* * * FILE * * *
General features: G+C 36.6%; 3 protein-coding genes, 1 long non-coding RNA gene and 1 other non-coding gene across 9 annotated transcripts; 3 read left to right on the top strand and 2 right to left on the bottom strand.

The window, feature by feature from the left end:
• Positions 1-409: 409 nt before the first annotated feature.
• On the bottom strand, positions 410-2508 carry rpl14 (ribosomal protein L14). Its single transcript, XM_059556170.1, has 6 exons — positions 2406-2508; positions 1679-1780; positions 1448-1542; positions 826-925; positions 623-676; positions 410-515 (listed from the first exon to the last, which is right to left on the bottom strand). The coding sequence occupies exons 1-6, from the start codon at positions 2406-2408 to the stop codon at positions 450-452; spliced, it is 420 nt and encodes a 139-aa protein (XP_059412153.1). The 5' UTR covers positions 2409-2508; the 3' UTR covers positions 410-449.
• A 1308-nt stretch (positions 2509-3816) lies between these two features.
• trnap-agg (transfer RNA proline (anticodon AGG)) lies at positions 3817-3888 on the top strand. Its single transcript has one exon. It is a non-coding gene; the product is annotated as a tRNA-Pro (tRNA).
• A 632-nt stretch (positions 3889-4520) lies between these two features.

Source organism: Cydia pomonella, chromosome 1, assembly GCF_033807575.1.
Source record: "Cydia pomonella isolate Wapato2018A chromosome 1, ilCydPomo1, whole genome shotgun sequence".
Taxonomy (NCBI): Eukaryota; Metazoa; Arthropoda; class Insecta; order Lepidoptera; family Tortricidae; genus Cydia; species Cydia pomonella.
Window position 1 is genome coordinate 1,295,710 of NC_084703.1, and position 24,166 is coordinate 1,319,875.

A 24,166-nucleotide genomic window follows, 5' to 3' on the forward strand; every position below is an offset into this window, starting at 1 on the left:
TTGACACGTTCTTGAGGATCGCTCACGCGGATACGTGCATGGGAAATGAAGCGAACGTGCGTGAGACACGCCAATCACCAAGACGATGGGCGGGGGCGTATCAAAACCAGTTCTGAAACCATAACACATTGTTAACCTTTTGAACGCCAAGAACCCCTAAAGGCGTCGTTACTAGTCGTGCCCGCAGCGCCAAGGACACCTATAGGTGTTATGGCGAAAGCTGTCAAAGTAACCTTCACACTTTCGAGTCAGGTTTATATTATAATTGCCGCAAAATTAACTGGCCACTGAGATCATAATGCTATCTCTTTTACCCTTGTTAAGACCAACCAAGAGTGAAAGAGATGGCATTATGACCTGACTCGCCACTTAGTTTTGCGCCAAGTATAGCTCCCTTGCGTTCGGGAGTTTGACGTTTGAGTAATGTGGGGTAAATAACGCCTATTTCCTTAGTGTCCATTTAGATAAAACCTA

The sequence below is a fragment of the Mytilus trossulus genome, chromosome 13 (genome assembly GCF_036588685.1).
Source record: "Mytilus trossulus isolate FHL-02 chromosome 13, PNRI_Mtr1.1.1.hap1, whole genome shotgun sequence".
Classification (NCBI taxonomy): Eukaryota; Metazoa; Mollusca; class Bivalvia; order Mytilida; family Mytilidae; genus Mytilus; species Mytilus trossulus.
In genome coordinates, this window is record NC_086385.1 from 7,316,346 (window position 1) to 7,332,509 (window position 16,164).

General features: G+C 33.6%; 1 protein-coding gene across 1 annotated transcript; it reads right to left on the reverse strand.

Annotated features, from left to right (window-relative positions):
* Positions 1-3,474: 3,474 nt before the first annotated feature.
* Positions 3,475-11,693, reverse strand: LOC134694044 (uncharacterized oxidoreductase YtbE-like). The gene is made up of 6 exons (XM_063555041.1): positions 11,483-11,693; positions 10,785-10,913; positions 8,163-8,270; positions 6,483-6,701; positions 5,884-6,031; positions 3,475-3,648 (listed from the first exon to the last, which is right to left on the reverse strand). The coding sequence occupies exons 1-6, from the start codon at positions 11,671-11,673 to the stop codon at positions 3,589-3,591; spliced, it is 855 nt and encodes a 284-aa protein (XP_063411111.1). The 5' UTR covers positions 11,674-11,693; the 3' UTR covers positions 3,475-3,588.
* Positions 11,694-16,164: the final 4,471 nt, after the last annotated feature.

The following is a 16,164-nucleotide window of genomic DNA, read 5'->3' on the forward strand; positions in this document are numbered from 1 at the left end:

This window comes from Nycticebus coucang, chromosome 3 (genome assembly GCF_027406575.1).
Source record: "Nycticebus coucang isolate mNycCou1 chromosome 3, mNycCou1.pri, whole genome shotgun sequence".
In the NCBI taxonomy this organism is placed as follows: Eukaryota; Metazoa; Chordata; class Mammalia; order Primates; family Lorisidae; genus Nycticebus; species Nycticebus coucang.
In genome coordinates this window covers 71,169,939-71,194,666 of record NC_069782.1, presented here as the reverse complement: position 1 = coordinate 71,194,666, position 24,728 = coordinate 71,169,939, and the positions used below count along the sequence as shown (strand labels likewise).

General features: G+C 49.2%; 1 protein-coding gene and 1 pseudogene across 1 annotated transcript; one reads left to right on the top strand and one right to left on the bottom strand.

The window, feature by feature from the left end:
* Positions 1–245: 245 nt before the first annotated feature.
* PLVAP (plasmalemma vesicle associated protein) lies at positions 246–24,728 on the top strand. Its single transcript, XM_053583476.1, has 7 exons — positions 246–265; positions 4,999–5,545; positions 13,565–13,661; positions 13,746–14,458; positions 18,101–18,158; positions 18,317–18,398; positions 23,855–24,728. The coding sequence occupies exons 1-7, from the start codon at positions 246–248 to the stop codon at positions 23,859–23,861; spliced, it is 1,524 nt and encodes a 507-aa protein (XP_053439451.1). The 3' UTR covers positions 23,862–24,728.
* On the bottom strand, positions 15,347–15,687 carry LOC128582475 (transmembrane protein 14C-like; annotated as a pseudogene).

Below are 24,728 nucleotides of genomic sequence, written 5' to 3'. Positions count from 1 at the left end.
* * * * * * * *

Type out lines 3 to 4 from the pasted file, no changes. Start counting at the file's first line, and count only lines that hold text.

• Positions 1-409: 409 nt before the first annotated feature.
• On the bottom strand, positions 410-2508 carry rpl14 (ribosomal protein L14). Its single transcript, XM_059556170.1, has 6 exons — positions 2406-2508; positions 1679-1780; positions 1448-1542; positions 826-925; positions 623-676; positions 410-515 (listed from the first exon to the last, which is right to left on the bottom strand). The coding sequence occupies exons 1-6, from the start codon at positions 2406-2408 to the stop codon at positions 450-452; spliced, it is 420 nt and encodes a 139-aa protein (XP_059412153.1). The 5' UTR covers positions 2409-2508; the 3' UTR covers positions 410-449.